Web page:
- You are informed about what you might expect and possible outcomes of the services and/or supports available to you or your loved one. This includes effects and side effects of treatments being considered.
- You are informed about all alternatives and options of treatment including those available through other agencies or organizations.
- You are involved in all decisions about you, your treatment goals, and your recovery plan including the services and/or supports you will use.
Agency Level (excerpt)
- Agencies inform consumers about what they can expect and possible outcomes of the services and/or supports available to them. This includes effects and side effects of treatments being considered.
- Consumers and family members/fiends involved in the person’s care (to the extent that the consumer is comfortable) are informed about all alternatives and options of treatment including those available through other agencies or organizations.
- Consumers are involved in all decisions about their care, treatment goals, and recovery plan including the services and/or supports being proposed for use.
System Level (excerpt)
- Systems establish and hold to standards for the active and meaningful involvement of consumers, youth and families in quality improvement activities at all levels of the system.
- Systems ensure that consumers, youth and families comprise at least 51% of representatives on all boards, steering and advisory councils, and workgroups making decisions about evaluations of the quality of care provided by the system.
- Systems ensure that consumers, youth and families are partners in the development and review of new policies and legislative initiatives.
And there are many more recommendations as well:
SAMHSA’s 2010 guidebook: Building Bridges: Mental Health Consumers in Intergenerational Dialogue Says, “”Work to reduce stigma and discrimination. Educate people on wellness. Use arts to empower and engage. Mentor, engage, and include youth advocates for mental health alternatives. Create history and archive of youth and adult advocacy efforts. Make youth mental health care available. Reframe illness as wellness and use public health approach. Promote mental health as part of overall health. Include youth in conferences.”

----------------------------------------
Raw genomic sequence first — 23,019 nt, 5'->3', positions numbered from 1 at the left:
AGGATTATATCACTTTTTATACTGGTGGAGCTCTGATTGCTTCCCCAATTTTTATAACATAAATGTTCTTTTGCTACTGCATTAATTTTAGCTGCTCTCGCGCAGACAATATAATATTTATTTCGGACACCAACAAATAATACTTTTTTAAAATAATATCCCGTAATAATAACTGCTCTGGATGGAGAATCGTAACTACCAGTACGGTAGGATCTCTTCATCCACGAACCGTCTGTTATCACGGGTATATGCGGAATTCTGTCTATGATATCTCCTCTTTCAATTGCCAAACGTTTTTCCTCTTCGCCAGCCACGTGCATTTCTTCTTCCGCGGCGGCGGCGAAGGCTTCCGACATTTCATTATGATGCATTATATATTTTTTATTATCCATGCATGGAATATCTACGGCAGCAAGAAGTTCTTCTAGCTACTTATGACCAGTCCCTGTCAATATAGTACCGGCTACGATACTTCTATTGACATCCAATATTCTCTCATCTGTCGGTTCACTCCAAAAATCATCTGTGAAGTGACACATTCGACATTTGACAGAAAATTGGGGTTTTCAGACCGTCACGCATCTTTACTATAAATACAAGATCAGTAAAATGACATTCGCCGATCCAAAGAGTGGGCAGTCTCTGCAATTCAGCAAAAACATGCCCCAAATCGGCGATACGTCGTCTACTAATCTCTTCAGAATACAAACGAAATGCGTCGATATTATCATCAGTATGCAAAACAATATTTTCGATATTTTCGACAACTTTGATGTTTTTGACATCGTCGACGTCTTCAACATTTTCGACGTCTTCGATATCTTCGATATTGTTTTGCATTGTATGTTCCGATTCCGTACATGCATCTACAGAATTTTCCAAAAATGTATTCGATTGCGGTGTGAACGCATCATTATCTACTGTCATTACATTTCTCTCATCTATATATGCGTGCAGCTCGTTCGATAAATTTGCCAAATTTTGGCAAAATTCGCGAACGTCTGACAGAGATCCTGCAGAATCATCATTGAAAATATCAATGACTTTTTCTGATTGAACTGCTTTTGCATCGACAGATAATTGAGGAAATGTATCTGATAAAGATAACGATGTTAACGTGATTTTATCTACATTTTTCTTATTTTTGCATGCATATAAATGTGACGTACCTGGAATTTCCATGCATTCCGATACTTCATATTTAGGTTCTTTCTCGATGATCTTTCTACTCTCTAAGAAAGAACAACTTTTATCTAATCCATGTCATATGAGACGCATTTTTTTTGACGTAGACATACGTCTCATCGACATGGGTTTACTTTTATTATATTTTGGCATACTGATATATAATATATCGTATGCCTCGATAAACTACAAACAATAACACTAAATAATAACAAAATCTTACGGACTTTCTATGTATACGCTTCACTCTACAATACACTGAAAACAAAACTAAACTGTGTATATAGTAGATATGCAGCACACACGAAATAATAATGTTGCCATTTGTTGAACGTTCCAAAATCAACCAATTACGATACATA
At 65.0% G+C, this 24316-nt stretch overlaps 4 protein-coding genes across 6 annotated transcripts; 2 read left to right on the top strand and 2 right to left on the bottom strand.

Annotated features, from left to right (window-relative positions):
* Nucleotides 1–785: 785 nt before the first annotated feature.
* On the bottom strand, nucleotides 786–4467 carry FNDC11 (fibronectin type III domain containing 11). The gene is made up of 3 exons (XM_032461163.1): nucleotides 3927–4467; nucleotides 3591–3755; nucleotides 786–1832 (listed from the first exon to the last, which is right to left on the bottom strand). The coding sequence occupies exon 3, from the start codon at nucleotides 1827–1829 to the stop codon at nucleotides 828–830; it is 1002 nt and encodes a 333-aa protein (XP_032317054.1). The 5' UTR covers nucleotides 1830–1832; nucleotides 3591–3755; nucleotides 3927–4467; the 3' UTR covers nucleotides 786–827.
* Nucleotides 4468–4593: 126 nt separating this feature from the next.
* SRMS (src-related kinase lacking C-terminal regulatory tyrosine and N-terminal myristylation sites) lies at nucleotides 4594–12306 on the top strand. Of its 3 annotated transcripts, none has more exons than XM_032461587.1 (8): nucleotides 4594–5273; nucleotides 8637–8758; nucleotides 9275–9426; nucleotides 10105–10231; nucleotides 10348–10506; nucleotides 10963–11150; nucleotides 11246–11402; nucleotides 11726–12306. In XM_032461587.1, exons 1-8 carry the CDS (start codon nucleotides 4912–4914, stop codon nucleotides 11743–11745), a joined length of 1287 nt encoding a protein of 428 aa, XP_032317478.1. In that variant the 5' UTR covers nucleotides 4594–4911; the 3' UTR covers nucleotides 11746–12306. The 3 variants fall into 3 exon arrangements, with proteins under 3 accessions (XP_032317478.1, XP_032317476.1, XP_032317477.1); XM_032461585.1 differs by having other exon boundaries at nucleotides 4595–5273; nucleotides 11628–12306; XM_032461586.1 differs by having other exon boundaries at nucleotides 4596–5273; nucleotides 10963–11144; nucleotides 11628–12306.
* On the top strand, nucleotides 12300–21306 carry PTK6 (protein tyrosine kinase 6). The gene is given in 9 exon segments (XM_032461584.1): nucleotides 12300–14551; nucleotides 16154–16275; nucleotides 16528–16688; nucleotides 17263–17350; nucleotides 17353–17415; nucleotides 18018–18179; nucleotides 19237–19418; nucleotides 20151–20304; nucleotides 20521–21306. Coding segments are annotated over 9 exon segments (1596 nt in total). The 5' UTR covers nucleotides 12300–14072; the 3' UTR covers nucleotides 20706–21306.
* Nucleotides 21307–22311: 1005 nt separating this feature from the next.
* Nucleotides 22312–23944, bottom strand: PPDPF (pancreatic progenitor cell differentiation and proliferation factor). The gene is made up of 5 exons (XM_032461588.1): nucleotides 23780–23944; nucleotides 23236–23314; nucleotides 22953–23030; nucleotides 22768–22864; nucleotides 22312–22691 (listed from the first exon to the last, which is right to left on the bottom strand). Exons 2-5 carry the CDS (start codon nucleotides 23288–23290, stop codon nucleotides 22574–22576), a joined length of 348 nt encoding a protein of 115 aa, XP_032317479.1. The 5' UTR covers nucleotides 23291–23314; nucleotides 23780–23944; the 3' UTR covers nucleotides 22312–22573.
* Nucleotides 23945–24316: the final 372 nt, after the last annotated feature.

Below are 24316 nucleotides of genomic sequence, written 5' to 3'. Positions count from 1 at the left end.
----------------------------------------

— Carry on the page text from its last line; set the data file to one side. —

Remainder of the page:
The Alliance for Justice’s 2004 guidebook, “Investing in Change: A Funder’s Guide to Supporting Advocacy” says, “Funders should expect advocates to push them. Permission: Give grantees permission to bug them. Engagement: Ask advocates for input and support them. Education: Teach social service agencies to do advocacy. Strategy: Increase agencies’ effectiveness. Action: Look at larger systemic issues. Evaluate of Effectiveness.”
SAMHSA’s 2011 Pharmacology Dialogue had an internal report not released about Primary care and Peer input. This is important since primary care docs prescribe 70% of psych meds in US but are less aware of dangers and research limitations. A sample of their 40 or so recommendation is, “Deal with issues for psychiatrists working in primary care. Have primary care docs (PCP) look at diets and obesity. Have primary care docs look at damage caused by meds. More access to primary care for mental health people. Look at smoking. Account for trauma histories. Monitor life situations and stressors. Be creative with interventions. Don’t get too focused on psych label. Encourage healthy lifestyles. Be good at coordinating all the care modalities.”
A previous version of SAMHSA’s 2006 “Building Bridges: Mental Health Care Consumers and Primary Care Representatives in Dialogue,” says, “Clarify database and confidentiality stuff. Put peer specialists in primary care. Have peers teach providers. Have Peers in national provider curriculum and professional guilds. Use stories about what works. Improve minority care discrepancies. Educate dentists. Teach peers how to deal with their medical trauma issues. Educate first responders. Track quality improvement. Make insurance companies accountable. More research on primary care with MH and peers. Do workplace initiatives with unions.”
Service user input must be included in the mental health services process, from beginning research to final implementation. Peers represent a perspective and voice that is often missed by the professional environment, which is at times harmful, peers have a broader ability to interact and educate the public on best practices, and peers represent a broader base of manpower to enact better health models and interventions. The inclusion of peers is crucial in order to reach the goal of improved mental health services. With an intentional process designed this might actually work. But it’s not going to happen by magic.
Mad in America hosts blogs by a diverse group of writers. These posts are designed to serve as a public forum for a discussion—broadly speaking—of psychiatry and its treatments. The opinions expressed are the writers’ own.